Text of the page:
CCPA to challenge Delhi HC’s upholding of service charge standards for hotels



The Central Consumer Protection Authority (CCPA) said on Wednesday it would challenge the Delhi High Court’s decision to suspend recent government-issued guidelines prohibiting restaurants and hotels from levying service charges on food. food bills.

The CCPA is also expected to soon launch a nationwide crackdown on counterfeit household products. Household products were subject to quality control guidelines that were never implemented. These products include daily use items such as geysers, refrigerators and water heating rods.

It also takes action against coaching centers and institutes that mislead consumers by publicizing the names of deserving students.

On the High Court’s order on service fees, CCPA Chief Commissioner Nidhi Khare said the court had suspended the July 4 guidelines on service fees. The case is scheduled for a rehearing on November 25.

“We will challenge the order. We are reviewing and will take appropriate action to be heard,” Khare told reporters.

Hearing a petition filed by the National Restaurant Association of India (NRAI) and the Federation and Restaurant Associations of India challenging the July 4 guidelines, the High Court on July 20 ordered a stay.

Judge Yashwant Varma, during the hearing of the motion, said the matter needed to be considered. He ordered the CCPA to file its response and scheduled the case for a rehearing on November 25.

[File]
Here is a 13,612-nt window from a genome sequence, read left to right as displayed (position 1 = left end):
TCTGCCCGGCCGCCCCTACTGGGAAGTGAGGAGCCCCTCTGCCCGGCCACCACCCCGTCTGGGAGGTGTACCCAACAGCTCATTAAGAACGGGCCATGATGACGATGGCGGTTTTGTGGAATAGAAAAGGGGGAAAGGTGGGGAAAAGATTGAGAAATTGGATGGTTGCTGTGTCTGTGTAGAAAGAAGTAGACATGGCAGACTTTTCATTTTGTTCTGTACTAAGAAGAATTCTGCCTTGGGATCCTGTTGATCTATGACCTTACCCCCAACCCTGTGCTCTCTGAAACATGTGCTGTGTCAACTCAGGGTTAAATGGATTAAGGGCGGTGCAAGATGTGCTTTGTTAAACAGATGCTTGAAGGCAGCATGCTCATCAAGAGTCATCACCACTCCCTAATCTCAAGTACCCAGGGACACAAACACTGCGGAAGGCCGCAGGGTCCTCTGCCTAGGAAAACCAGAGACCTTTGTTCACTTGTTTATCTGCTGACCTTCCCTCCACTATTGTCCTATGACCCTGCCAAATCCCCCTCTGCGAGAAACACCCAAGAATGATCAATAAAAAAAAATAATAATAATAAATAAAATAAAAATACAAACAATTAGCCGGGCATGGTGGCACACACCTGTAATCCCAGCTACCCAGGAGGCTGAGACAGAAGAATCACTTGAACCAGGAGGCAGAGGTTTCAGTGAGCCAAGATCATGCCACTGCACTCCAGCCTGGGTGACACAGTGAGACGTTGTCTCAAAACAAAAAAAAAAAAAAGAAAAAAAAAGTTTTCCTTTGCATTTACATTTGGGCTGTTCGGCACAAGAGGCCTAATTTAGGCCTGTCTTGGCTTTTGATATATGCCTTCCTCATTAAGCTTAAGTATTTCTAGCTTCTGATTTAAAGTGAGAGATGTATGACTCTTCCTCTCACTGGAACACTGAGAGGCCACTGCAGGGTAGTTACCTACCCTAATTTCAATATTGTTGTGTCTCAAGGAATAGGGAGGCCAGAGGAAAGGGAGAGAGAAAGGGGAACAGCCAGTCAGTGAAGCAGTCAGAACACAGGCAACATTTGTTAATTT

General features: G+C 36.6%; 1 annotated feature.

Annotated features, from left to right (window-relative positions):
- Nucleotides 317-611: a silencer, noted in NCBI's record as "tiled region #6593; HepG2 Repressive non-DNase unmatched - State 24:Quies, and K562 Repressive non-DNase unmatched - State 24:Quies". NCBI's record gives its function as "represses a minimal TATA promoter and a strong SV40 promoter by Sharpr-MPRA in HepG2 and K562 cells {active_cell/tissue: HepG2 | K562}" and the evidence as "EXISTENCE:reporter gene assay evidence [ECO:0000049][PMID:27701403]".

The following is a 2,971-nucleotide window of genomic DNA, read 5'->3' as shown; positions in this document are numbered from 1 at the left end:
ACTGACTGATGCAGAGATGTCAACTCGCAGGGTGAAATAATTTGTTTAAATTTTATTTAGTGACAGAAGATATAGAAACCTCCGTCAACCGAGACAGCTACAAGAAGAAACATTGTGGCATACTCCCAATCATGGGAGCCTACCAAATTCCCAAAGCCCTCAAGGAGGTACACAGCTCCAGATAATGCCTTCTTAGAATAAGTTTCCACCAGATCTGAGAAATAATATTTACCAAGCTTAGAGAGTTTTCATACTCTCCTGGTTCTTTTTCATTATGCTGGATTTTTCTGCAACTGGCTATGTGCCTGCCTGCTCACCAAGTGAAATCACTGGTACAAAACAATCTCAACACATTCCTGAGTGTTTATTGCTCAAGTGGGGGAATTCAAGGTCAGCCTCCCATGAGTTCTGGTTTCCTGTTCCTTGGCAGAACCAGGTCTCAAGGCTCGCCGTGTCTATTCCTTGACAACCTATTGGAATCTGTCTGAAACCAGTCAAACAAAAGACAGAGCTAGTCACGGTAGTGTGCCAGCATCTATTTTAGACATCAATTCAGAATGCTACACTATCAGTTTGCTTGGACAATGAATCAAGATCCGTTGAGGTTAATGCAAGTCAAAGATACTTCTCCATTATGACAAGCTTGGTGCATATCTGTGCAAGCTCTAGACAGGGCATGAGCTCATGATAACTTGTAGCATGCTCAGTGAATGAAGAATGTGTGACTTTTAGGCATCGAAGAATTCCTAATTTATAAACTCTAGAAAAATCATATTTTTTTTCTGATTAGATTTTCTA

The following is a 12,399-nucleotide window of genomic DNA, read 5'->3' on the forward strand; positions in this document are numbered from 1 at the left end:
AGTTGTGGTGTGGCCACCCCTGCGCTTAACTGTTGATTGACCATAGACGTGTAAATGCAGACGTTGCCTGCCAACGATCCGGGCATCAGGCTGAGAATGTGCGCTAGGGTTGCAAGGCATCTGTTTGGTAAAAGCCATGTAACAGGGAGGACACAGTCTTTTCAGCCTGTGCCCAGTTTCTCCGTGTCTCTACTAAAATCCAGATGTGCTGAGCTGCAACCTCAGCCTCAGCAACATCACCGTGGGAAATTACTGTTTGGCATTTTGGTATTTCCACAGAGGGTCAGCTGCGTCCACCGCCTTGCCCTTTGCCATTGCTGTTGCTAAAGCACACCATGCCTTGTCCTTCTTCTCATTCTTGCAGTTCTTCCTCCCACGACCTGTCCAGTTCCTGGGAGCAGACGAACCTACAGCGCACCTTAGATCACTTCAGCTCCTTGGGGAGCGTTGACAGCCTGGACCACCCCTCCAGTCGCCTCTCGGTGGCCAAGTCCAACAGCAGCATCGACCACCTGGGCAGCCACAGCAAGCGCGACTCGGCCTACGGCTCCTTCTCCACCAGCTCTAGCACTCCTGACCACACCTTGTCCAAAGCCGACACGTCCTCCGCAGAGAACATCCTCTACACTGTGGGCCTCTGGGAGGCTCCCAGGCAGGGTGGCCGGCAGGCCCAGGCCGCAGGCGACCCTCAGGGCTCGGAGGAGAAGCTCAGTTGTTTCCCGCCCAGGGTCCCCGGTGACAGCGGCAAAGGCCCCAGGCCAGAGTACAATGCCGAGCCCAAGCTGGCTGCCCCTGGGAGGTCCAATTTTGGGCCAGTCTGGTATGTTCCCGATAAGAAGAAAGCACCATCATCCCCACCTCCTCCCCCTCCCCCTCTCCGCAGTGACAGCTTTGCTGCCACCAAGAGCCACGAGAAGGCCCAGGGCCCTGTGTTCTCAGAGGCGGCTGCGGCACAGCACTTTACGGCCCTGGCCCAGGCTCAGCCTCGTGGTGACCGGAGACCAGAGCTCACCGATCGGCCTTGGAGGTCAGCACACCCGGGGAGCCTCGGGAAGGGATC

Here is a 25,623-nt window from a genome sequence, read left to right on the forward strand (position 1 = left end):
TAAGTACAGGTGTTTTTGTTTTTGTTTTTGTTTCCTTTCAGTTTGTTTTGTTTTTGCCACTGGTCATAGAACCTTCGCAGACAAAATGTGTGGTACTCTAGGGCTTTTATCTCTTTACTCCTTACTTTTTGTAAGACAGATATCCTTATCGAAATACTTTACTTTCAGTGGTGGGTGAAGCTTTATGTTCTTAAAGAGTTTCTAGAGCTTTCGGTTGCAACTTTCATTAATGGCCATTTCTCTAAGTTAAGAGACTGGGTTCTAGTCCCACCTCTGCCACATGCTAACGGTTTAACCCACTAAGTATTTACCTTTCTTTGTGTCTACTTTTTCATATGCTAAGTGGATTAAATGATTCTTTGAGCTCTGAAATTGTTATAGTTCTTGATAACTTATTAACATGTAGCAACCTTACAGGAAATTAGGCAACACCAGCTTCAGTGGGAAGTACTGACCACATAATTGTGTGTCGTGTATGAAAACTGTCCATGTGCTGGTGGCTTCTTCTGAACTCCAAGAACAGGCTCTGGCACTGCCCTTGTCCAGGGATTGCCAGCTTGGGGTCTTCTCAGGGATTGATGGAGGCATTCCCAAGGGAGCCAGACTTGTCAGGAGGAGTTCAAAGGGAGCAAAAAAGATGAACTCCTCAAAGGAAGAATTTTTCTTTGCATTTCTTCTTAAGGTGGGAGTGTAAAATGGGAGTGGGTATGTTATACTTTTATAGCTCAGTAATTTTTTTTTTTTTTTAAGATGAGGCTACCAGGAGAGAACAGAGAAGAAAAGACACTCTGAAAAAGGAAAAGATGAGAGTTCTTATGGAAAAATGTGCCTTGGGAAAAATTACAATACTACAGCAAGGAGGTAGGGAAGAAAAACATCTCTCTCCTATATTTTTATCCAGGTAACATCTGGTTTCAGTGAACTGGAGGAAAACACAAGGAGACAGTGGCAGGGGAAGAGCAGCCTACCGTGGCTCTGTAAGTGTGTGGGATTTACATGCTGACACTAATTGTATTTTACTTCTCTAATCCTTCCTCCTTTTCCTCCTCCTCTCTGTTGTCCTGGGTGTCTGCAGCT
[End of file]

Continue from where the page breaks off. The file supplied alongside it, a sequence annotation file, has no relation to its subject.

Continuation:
The July 4 guidelines — issued by the CCPA — prohibited hotels and restaurants from levying service charges automatically or by default on food bills. It allowed customers to lodge a complaint in the event of a violation.

Restaurants and hotels typically charge a 10% service charge on the food bill. The guidelines stated that there should be no collection of service charges under any other name.

Khare said after the service charge guidelines, which created a nationwide outcry, there were instances where hotel and restaurant owners voluntarily stopped charging service charges. Moreover, consumers themselves have become much more aware of this.

She said the authority is also developing guidelines against fake reviews and bogus recommendations, which several companies engage in. These are made to increase visibility in social media and public platforms.

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